Waterfalls make marvellous subjects for the landscape painter, and are often close to the road, as is this one, the Ogwen Falls in Snowdonia, one of my favourites. As they are marked on Ordnance Survey maps of 1:50,000 scale they tend to be easy to find. These falls are spectacular, but rather complicated for the inexperienced artist, with so many rocks and separate cascades of tumbling water. You need to leave out many of these, keeping it simple by only including the most shapely and important rocks. If you go there after half a day of heavy rain most of these rocks will be submerged anyway.
Bear in mind that when painting waterfalls the secret is to create effective contrasts: those of hard-edged rocks sticking out of the water, or where the water tumbles behind them, and also the soft edges of falling water. The other type of strong contrasts is that of the white, aerated water crashing down beside the dark, wet rocks, but watch out for those rocks that escape the splashes and perhaps have a little colour to relieve the overall black and white effect. I always like to include some vegetation in a waterfall painting, as it breaks up the mass of rocks and cliffs, and can add a little colour to the scene.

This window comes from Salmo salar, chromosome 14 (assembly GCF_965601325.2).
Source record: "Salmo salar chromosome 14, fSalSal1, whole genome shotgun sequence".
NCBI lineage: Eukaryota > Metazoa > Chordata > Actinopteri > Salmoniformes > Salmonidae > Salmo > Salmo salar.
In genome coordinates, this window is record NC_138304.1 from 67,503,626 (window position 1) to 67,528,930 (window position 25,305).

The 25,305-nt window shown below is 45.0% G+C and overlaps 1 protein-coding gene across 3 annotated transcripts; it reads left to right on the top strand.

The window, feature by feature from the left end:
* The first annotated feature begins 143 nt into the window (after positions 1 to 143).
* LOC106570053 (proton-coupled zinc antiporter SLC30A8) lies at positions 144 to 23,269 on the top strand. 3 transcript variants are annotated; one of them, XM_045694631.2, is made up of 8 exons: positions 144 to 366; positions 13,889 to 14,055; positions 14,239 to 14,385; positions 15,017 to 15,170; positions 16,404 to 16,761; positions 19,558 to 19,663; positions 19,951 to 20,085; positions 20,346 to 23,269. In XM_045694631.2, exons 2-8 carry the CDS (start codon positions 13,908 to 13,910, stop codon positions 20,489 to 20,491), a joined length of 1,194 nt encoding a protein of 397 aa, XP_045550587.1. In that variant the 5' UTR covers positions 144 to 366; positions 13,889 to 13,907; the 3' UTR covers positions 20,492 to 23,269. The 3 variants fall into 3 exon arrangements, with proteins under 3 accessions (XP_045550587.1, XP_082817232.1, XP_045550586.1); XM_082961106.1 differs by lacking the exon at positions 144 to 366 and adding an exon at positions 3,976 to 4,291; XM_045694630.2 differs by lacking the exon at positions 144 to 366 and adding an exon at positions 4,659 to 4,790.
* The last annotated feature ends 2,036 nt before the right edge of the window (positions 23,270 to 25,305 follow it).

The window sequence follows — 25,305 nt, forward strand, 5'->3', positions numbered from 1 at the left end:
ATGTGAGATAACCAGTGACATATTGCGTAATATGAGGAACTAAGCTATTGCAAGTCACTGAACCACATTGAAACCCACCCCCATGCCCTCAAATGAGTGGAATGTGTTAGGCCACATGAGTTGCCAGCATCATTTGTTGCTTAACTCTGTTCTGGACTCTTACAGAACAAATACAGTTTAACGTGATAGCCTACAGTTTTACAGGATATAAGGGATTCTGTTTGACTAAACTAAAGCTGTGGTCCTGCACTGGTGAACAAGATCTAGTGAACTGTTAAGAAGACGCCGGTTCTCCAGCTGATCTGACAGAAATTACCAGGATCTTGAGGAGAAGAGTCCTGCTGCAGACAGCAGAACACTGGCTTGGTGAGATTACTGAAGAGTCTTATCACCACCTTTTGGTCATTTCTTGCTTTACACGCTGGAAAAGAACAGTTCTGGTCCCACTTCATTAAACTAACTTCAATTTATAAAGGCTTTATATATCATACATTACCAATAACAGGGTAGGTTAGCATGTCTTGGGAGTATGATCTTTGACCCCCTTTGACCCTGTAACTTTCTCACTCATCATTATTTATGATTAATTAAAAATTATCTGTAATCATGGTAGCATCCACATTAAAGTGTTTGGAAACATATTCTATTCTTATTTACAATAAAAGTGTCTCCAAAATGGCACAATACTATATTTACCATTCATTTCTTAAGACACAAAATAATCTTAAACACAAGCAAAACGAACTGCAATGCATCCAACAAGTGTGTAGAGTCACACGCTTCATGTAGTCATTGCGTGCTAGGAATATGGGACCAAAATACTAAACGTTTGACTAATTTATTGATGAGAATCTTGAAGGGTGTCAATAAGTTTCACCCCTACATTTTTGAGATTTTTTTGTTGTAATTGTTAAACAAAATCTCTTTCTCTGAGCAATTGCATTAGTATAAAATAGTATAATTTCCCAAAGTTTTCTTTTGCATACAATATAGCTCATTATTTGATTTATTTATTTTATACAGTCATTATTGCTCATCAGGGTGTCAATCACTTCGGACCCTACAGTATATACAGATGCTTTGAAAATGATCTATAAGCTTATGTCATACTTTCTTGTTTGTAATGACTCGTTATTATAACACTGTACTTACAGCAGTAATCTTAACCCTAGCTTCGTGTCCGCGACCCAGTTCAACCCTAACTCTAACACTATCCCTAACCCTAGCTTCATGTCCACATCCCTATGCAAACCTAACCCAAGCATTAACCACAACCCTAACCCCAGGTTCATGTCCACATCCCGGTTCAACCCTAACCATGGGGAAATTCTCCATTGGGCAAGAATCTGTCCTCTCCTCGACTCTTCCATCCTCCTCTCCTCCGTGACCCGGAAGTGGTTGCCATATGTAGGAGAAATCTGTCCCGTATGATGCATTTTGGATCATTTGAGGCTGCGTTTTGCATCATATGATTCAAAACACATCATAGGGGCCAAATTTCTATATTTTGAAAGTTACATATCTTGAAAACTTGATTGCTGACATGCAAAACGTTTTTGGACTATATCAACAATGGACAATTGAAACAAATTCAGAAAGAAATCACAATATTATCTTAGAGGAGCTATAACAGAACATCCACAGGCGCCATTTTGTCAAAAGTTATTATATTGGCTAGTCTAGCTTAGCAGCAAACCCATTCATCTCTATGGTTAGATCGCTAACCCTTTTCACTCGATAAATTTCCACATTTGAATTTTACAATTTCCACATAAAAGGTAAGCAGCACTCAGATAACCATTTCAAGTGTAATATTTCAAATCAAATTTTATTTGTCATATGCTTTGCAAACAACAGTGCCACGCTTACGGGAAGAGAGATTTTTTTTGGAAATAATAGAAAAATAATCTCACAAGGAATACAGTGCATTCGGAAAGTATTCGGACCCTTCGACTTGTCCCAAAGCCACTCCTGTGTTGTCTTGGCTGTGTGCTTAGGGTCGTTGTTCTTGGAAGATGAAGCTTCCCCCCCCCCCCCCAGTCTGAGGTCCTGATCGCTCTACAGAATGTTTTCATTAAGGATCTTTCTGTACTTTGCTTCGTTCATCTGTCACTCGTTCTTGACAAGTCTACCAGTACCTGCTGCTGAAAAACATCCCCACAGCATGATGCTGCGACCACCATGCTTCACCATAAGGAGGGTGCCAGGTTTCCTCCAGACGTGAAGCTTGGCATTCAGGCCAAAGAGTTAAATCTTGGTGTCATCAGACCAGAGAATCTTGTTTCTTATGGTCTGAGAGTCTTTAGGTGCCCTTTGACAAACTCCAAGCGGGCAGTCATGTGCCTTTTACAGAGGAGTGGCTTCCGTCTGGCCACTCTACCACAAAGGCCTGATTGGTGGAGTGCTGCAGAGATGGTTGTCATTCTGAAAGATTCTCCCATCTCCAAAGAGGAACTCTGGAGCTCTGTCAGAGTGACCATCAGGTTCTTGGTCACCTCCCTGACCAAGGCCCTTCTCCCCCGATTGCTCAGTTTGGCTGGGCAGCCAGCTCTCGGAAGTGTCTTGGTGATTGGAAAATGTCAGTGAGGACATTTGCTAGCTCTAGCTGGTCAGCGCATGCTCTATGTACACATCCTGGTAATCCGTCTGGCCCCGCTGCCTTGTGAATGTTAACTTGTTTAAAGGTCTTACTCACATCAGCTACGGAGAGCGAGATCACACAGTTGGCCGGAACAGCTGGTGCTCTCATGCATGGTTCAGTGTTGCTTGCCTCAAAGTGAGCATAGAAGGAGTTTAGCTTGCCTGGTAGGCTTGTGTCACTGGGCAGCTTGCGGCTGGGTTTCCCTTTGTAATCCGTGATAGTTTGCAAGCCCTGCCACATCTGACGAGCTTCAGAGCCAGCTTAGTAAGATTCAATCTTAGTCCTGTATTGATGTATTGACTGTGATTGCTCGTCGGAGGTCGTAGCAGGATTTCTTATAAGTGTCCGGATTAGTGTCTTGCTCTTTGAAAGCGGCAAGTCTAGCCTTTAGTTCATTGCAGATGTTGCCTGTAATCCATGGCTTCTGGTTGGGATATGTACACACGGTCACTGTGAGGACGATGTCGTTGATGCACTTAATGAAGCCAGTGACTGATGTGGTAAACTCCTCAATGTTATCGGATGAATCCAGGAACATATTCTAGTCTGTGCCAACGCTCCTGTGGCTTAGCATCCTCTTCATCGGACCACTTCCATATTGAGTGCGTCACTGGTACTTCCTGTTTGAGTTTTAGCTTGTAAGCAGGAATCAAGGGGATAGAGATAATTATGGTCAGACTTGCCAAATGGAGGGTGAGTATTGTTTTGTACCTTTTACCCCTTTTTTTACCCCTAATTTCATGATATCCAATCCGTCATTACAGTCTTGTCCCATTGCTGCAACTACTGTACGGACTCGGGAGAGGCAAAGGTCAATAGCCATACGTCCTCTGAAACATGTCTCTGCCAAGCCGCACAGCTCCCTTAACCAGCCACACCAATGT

This watercolour is featured in my exhibition currently taking place at Siop-y-Siswrn in Mold, a few leagues into North Wales to the west of Chester. It covers not just mountain scenery, but gentler pastoral landscapes and coastal scenes. The gallery is open every day except Thursday and Sunday, from 9.30 am to 4.30 pm, at 6 – 8 New Street, Mold, Clwyd. The telephone number for Siop-y-Siswrn is 01352 753200